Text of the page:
A student reported they had seen or heard about a Snapchat post that threatened a future incident at SHS.
Kelley said officials and Marshall again immediately began to investigate, as they did they gathered that every report of a student learning from the supposed threat came from hearsay.
“Feedback offered by students included comments that they had ‘heard about it’ or ‘read about it on Facebook,’ but not a single student claimed to have seen the ‘snap’ firsthand,” Kelley said.
Kelley said that the district and local law enforcement will continue to investigate such rumors.
In regard to the notion that SHS would not be safe for students on Friday, March 9 – the date supposedly indicated in the alleged threat – Kelley offered other parents his feelings as a father of an SHS student as well as the district’s superintendent:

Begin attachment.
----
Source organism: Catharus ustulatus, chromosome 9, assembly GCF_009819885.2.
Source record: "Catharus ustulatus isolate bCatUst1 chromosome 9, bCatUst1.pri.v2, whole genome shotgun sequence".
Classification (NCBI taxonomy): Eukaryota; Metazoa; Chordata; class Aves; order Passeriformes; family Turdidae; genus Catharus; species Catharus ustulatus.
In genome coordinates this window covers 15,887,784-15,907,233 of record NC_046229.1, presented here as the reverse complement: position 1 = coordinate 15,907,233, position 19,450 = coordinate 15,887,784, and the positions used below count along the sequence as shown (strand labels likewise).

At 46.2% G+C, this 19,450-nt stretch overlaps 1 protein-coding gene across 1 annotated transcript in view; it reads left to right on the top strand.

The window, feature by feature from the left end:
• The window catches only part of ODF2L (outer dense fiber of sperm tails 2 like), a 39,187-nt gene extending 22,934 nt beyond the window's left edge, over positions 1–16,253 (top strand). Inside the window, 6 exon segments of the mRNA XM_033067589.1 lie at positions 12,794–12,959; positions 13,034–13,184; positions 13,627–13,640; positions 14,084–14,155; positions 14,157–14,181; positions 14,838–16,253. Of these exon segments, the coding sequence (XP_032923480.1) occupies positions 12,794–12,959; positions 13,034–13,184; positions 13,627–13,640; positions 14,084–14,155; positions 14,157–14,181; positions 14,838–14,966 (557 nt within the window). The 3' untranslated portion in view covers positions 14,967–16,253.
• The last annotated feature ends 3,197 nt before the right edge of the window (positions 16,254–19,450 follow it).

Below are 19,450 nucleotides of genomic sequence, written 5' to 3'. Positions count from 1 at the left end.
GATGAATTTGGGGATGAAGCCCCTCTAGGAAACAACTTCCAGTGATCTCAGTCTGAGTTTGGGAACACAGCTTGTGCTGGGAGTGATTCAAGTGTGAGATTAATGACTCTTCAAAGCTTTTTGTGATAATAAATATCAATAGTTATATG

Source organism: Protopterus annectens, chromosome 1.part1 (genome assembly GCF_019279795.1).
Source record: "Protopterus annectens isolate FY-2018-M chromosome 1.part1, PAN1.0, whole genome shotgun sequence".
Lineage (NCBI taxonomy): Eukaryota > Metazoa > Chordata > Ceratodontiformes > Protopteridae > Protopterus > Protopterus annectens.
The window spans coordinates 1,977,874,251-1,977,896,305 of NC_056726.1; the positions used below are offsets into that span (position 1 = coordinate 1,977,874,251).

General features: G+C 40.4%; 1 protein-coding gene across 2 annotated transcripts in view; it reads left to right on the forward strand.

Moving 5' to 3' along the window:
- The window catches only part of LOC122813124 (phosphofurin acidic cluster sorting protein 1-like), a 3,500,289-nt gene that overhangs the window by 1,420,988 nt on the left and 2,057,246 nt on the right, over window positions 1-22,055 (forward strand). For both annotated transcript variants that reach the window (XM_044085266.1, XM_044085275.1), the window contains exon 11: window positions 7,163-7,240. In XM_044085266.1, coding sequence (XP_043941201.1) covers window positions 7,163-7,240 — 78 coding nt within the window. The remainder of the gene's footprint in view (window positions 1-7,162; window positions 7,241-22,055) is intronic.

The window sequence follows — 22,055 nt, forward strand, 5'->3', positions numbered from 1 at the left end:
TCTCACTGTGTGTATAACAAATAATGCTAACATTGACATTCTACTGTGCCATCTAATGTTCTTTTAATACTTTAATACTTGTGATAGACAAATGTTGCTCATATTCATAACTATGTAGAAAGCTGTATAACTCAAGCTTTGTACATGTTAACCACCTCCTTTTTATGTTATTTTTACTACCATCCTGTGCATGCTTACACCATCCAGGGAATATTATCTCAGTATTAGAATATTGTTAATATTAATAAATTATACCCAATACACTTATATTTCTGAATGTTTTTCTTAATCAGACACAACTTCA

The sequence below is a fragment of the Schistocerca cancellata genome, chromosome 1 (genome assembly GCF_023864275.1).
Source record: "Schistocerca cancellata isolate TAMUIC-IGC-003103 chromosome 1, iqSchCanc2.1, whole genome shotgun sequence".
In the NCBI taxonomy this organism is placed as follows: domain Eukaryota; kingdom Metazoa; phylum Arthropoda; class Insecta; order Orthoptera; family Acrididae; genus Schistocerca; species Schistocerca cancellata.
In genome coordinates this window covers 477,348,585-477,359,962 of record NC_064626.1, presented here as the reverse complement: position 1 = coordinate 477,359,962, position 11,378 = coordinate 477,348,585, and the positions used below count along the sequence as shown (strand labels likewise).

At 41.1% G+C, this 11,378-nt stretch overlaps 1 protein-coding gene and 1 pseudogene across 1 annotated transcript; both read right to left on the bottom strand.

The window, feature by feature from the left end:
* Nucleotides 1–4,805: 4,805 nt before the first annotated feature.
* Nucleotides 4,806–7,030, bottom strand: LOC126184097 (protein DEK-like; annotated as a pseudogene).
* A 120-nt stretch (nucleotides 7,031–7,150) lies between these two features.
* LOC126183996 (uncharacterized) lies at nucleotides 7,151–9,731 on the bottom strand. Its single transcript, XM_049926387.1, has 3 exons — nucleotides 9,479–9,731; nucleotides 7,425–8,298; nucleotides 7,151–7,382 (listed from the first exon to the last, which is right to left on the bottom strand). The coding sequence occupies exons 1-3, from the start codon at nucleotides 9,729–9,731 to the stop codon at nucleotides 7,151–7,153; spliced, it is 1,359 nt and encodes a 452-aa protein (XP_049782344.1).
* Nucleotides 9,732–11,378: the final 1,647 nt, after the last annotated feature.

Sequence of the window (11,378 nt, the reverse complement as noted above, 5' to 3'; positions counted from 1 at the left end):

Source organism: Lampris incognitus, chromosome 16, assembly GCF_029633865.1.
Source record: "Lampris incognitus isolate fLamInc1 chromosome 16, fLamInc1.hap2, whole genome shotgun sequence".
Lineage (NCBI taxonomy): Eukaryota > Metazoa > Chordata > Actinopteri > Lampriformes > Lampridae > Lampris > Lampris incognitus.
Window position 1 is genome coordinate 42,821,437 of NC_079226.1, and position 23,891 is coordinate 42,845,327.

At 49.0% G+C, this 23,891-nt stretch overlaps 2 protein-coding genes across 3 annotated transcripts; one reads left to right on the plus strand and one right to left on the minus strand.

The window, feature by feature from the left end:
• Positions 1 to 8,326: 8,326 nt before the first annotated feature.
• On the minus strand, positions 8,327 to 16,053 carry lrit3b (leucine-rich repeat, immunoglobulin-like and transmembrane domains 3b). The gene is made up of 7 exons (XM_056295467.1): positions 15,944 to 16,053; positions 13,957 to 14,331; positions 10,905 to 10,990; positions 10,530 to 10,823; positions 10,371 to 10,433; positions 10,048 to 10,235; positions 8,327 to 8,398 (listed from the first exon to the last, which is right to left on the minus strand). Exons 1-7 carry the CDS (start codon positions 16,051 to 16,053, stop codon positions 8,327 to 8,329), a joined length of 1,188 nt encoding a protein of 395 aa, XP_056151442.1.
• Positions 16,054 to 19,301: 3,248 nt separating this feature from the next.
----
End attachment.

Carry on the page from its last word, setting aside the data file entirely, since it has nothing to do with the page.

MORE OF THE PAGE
“Like every other parent, my own children and family are more important to me than anything else on earth.
“I would not send anyone to school if I did not believe it was safe.
“My daughter attends Springtown High School, and my wife works there; they will both be at Springtown High School on Friday.
“I hope this speaks to the level of confidence I have in saying the recent rumor is only that – a rumor.”
The day after Callaway’s arrest, SPD Chief of Police Tony Motley released a statement describing the department’s ability to respond quickly to any incident of violence at a Springtown campus.